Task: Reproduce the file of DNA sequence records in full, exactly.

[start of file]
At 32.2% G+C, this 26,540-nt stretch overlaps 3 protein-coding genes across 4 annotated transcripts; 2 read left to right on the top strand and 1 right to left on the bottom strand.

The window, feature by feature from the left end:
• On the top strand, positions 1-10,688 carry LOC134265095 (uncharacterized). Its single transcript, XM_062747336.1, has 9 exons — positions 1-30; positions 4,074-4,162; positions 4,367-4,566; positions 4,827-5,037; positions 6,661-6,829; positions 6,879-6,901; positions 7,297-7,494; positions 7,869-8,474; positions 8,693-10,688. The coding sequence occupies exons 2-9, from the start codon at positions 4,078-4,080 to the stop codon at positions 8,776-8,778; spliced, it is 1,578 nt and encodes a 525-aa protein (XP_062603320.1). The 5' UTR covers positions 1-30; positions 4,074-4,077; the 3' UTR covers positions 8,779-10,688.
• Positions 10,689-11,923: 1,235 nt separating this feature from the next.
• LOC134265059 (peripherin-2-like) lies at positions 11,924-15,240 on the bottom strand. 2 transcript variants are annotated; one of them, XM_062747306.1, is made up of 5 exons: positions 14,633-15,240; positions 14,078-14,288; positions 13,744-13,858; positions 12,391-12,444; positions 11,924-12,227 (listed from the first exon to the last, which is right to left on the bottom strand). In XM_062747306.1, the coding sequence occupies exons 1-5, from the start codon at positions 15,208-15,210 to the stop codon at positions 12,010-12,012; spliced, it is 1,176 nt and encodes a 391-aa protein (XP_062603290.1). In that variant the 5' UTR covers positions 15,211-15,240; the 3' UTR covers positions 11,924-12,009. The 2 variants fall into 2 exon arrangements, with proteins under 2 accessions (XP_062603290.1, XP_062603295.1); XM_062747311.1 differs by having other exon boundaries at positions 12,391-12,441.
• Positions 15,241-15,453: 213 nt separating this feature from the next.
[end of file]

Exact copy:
At 32.2% G+C, this 26,540-nt stretch overlaps 3 protein-coding genes across 4 annotated transcripts; 2 read left to right on the top strand and 1 right to left on the bottom strand.

The window, feature by feature from the left end:
• On the top strand, positions 1-10,688 carry LOC134265095 (uncharacterized). Its single transcript, XM_062747336.1, has 9 exons — positions 1-30; positions 4,074-4,162; positions 4,367-4,566; positions 4,827-5,037; positions 6,661-6,829; positions 6,879-6,901; positions 7,297-7,494; positions 7,869-8,474; positions 8,693-10,688. The coding sequence occupies exons 2-9, from the start codon at positions 4,078-4,080 to the stop codon at positions 8,776-8,778; spliced, it is 1,578 nt and encodes a 525-aa protein (XP_062603320.1). The 5' UTR covers positions 1-30; positions 4,074-4,077; the 3' UTR covers positions 8,779-10,688.
• Positions 10,689-11,923: 1,235 nt separating this feature from the next.
• LOC134265059 (peripherin-2-like) lies at positions 11,924-15,240 on the bottom strand. 2 transcript variants are annotated; one of them, XM_062747306.1, is made up of 5 exons: positions 14,633-15,240; positions 14,078-14,288; positions 13,744-13,858; positions 12,391-12,444; positions 11,924-12,227 (listed from the first exon to the last, which is right to left on the bottom strand). In XM_062747306.1, the coding sequence occupies exons 1-5, from the start codon at positions 15,208-15,210 to the stop codon at positions 12,010-12,012; spliced, it is 1,176 nt and encodes a 391-aa protein (XP_062603290.1). In that variant the 5' UTR covers positions 15,211-15,240; the 3' UTR covers positions 11,924-12,009. The 2 variants fall into 2 exon arrangements, with proteins under 2 accessions (XP_062603290.1, XP_062603295.1); XM_062747311.1 differs by having other exon boundaries at positions 12,391-12,441.
• Positions 15,241-15,453: 213 nt separating this feature from the next.